Recurrent Primary CNS Lymphoma Presenting with Central Neurogenic Hyperventilation

Odia Y and Kreisl TN

Background: Tumor-induced Central Neurogenic Hyperventilation (CNH) is exceedingly rare, about half resulting from Primary CNS Lymphoma (PCNSL) despite their rarity.

Results: We present a 75 year-old, immunocompetent woman with recurrent PCNSL leading to CNH. She was initially diagnosed with PCNSL via biopsy of the single enhancing left caudate focus among diffuse, nonenhancing CNS infiltrative disease without diffusion restriction or CSF or intraocular dissemination. She received 5 cycles of biweekly rituximab and methotrexate, initially dosed at 3.5 gm/m2 with procarbazine and vincristine, then dosed at 8 gm/m2 with monthly temozolomide 150 mg/m2. Repeat brain MRI revealed no residual enhancement with confluent subcortical nonenhancing signal without brainstem involvement suggesting methotrexate-related leukodystrophy. Two weeks after cytarabine consolidation, she presented with intractable emesis without gastrointestinal cause. A week later, she developed marked tachypnea without cardiopulmonary etiology. Blood glasses revealed respiratory alkalosis (maximal pH=7.67, respiration=27, pO2=241; minimum pCO2=10). She remained otherwise neurologically intact. For suspicion of CNH, she was intubated and brain MRI revealed progressive nonenhancing disease without restricted diffusion extending periventricularly from dorsal midbrain to vermis. CSF profile revealed normal protein (40 mg/dL), RBC 97/µL, WBC 3/µL (88% lymphocytes) with negative bacterial cultures, toxoplasma IgG and HSV, JC, CMV, EBV and JC PCRs. Flow cytometry and cytology revealed no lymphoma cells. Brain and body PET revealed avid FDG-uptake in the new periaqueductal nonenhancing tumor, confirming lymphoma recurrence; no extracranial disease was evident. Her CNH resolved though remission was only brief following posterior fossa radiation (30Gy, 17fx), dexamethasone 40 mg/day, and off-label nivolumab 3 mg/kg q 2 weeks. Repeat brain MRI revealed diffuse cerebral nonenhancing disease progression at 4 months after recurrence. She died shortly after transfer to hospice.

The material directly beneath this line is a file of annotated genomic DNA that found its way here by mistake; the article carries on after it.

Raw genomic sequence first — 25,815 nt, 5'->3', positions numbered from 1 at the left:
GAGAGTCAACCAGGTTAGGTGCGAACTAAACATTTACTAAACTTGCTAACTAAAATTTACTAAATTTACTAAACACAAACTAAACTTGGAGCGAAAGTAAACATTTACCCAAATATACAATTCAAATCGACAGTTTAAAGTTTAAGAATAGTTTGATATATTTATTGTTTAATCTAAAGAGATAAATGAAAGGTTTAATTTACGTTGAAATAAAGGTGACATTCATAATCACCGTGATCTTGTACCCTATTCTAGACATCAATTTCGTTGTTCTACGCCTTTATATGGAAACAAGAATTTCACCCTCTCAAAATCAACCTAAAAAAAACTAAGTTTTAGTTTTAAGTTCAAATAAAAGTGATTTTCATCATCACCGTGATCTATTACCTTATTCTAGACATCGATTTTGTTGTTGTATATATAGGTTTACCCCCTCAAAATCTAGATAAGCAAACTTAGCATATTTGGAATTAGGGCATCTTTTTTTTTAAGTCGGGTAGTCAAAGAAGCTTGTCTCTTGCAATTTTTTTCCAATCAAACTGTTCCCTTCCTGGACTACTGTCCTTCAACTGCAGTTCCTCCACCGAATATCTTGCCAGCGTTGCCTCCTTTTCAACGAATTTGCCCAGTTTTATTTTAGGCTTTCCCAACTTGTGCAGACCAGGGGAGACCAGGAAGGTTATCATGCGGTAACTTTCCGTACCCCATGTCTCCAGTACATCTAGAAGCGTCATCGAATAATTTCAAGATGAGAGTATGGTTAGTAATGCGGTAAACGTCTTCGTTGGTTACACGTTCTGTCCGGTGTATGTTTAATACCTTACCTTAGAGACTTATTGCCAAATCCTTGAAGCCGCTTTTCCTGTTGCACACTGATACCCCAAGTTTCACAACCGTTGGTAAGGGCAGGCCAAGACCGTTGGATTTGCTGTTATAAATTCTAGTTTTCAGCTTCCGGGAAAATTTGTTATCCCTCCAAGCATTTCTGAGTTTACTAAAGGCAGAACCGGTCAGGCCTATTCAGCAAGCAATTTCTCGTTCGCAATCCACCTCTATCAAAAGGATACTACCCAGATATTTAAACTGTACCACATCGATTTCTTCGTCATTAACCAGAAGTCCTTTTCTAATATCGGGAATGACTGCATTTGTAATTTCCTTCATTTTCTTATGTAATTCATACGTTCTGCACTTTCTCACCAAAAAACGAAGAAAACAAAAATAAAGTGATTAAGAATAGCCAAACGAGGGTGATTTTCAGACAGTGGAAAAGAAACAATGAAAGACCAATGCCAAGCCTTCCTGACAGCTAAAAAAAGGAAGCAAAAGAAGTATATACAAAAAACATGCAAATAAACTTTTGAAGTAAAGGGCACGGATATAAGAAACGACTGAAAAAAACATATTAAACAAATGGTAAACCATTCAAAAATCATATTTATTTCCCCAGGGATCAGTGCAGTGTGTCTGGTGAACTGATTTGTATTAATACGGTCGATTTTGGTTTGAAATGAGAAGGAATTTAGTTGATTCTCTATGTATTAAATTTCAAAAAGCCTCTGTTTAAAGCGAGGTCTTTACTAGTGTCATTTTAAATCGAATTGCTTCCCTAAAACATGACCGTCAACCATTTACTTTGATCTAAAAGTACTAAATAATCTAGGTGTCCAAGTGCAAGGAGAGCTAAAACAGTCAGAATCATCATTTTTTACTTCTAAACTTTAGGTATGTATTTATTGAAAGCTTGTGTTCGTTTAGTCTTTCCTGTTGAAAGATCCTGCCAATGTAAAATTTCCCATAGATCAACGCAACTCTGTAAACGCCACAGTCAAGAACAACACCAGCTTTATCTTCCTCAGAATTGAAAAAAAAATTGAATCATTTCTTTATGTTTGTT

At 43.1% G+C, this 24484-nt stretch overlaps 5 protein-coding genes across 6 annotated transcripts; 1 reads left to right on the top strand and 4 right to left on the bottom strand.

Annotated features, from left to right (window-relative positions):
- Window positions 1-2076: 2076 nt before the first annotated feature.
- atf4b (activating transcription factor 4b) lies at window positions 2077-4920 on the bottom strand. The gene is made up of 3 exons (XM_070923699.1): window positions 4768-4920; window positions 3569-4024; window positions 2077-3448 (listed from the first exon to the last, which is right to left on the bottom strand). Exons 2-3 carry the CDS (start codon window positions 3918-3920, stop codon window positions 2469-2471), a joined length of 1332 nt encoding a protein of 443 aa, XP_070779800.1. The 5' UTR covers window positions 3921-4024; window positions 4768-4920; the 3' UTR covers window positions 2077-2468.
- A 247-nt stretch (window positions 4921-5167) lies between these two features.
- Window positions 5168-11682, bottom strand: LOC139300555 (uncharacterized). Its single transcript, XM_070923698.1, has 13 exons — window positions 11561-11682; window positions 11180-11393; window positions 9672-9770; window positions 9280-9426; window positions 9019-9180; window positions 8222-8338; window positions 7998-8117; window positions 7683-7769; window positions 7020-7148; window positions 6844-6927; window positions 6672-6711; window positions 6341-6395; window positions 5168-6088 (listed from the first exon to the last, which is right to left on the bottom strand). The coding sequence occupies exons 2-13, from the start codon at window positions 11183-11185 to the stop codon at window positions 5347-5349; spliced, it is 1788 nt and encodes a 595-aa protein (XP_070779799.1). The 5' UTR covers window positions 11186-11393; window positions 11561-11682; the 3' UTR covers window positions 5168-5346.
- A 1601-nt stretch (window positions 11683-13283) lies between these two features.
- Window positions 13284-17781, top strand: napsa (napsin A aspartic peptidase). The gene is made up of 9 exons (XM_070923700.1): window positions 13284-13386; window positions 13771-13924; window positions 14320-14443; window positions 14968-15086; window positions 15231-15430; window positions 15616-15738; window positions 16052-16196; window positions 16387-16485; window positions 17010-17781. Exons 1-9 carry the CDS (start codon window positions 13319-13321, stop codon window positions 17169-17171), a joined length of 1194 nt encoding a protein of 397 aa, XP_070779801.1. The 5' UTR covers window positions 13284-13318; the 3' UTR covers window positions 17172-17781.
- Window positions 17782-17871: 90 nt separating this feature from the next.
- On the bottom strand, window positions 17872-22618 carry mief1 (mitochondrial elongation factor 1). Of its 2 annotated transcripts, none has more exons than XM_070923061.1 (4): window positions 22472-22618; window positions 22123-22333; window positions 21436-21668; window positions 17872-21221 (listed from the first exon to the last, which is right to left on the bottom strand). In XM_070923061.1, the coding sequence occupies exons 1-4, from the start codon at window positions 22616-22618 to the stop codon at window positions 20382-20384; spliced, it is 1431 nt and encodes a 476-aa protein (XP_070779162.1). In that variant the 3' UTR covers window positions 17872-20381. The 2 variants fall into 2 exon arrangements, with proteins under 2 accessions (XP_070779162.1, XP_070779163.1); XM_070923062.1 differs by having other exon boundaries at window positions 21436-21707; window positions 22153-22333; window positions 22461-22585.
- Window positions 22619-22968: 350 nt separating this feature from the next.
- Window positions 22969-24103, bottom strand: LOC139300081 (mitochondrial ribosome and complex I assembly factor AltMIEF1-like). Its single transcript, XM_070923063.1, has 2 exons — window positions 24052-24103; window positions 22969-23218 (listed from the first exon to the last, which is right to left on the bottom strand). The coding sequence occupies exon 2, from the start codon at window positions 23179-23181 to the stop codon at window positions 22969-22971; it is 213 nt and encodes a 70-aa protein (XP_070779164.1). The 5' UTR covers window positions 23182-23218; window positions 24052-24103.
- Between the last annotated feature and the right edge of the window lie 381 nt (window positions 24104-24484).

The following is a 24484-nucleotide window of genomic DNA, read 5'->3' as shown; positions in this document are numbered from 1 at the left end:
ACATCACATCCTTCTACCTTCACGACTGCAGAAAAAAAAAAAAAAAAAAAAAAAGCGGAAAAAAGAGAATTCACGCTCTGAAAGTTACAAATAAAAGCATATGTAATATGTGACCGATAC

Conclusion: This represents the first recurrent PCNSL leading to CNH, which was a presenting symptom in all prior PCNSL cases reported and lead to death in the majority.